Breathing is a powerful de-stressing tool. Several times per day, breathe in through the nose and fill the lungs with air until the abdomen rises. Then slowly exhale from the mouth until lungs are empty. Repeat this cycle five times and practice anytime needed.

Supplements

Adaptogens are herbs that assist the body in adapting to stress by supporting the adrenal glands. Adaptogens have a normalizing effect, regardless of the condition. They help the body maintain the constant internal state necessary for health and life itself. For example, if blood pressure is high, an adaptogen will help lower it; if it is low, the same adaptogen will help normalize it. Stress increases the body’s need for specific nutrients such as the B vitamins, antioxidants and omega-3 fatty acids. A nutrient dense diet is especially important during times of stress and when recovering from adrenal fatigue.

Nutrient Dosage Action
Rhodiola

(Rhodiola rosacea)

100 mg

 

Helps reduce the effects of stress, is anti-aging, regulates the heart by increasing oxygen utilization.
Suma

(Pfaffia paniculata)

100 mg A regenerative tonic used for nervous, reproductive, hormonal and digestive disorders.
Sensoril® Ashwagandha

(Withania somnifera)

62.5 mg Improves energy, supports the immune system, is anti-oxidant and anti-inflammatory, improves sexual performance.

Aids conversion of T4 to T3 thyroid hormone.

Schizandra berries

(Schizandra chnensis)

80 mg For insomnia, nervousness, supports the liver, improves physical endurance.
Magnesium bisglycinate or threonate Elemental

250 mg – 500 mg

Supports the nervous system and adrenal glands; helps to reduce insomnia. Alleviates heart palpitations; essential for proper heart muscle function; supports healthy blood pressure.
Coenzyme fully reacted B-complex Look for a minimum of the following per daily dose:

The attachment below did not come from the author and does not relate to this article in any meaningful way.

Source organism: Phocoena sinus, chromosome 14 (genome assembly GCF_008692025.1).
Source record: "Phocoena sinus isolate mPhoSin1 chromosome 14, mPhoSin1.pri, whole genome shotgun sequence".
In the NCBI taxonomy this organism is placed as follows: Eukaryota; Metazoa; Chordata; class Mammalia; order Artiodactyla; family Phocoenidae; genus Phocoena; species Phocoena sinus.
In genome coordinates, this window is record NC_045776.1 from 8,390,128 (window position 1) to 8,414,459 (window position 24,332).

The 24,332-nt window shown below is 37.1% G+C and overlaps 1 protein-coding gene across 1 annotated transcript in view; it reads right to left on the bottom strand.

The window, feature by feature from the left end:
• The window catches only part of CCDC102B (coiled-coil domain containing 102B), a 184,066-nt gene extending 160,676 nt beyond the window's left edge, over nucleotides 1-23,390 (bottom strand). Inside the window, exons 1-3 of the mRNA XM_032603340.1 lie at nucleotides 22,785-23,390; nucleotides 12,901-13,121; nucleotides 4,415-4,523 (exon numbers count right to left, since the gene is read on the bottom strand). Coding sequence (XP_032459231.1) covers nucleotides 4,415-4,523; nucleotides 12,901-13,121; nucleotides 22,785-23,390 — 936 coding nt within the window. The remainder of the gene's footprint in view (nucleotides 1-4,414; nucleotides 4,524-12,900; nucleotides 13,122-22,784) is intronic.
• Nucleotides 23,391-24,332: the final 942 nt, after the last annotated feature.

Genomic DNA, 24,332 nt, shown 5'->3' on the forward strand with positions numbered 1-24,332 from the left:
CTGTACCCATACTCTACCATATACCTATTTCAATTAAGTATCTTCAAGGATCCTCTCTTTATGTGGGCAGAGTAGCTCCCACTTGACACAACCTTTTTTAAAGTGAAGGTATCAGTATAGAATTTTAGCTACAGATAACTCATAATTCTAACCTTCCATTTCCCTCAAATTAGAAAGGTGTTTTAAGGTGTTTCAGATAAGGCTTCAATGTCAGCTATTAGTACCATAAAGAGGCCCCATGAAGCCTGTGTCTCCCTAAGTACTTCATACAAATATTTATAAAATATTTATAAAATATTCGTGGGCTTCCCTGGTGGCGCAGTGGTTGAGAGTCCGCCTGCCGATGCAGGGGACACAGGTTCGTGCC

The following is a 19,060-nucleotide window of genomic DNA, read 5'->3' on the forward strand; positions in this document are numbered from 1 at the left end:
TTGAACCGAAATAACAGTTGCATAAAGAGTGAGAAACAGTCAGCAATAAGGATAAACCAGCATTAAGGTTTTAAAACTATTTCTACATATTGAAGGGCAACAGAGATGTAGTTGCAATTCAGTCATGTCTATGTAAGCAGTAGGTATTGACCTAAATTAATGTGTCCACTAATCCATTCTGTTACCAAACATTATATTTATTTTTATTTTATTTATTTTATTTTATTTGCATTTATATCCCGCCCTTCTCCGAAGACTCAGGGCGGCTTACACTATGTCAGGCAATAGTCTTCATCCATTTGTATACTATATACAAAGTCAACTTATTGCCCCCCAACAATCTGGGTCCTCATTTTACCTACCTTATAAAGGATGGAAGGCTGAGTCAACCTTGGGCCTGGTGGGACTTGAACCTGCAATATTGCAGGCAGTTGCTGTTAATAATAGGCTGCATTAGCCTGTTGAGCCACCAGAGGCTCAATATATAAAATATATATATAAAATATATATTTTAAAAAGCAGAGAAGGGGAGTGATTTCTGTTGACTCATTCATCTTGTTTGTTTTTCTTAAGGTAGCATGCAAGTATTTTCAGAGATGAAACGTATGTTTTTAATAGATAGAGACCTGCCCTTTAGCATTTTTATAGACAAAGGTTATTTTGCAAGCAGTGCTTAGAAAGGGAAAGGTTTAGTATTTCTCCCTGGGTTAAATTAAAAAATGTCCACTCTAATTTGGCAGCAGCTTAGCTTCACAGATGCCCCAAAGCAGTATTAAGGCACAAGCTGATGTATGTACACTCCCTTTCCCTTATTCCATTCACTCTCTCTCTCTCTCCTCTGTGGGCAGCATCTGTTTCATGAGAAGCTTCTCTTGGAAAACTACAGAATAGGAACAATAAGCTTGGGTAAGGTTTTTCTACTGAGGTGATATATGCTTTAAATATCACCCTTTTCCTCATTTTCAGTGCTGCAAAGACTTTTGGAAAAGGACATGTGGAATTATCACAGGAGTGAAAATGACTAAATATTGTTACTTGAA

B1 – 100 mg

B2 – 7.5 mg

Niacin – 353 mg

B5 – 300 mg

B6 – 100 mg

B12 – 1000 mcg

Folate – 1000 mcg

Improves mood, reduces anxiety and stress; aids hormonal balance. B vitamins in their active coenzyme form are absorbed directly.
Omega-3 Fatty Acids 1500 to 3000 mg per day Helps support adrenal system.
GABA Helps reduce anxiety, stress reduction, insomnia.
Theonine For stress reduction, stress reduction, insomnia.
Phosphatidyl serine phosphatidic acid (lipogen) Anxiety and insomnia


Health Tips to Fight Stress

  • Accept help and support from family and friends; many people have a hard time accepting care from others.
  • Be a person that practices self-care; use the same self-talk as if speaking to a best friend. Don’t focus on weaknesses or minimize strengths. Wake up each day and declare aloud, “I’m a good and useful person”.
  • Believe in oneself and do away with negative self-talk and self-doubt which continually hamper the body’s ability to heal.
  • Carpe diem; seize the day and live it to the fullest. Don’t worry so much about tomorrow.
  • Develop hobbies. Live out dreams doing the things always desired. Learn to waterski, sing in a choir, write a book, tell stories to children, take walks, or garden.
  • Eat 7 to 10 half-cup servings of vegetables and fruit every day.
  • Get 8 hours of sleep every night and try to sleep until 7:30 in the morning.
  • Get help to process feelings of grief.
  • Have TSH tested to rule out a low functioning thyroid.
  • Just say no when there is too much to accomplish in one day.
  • Practice breathwork. 
  • Process negative emotions instead of repressing them.
  • See beauty. Smell the flowers, watch the sunset and listen to the wind.
  • Seek a spiritual interest. This does not have to be religious, although those with strong religious beliefs generally live more at peace and feel protected. Find something that helps find the quiet place within. This could come from being in nature, meditation or being physically active.
  • Share the household workload with family.
  • Studies have shown that listening to one’s favourite music lowers stress levels and improve mood.
  • Take a vacation!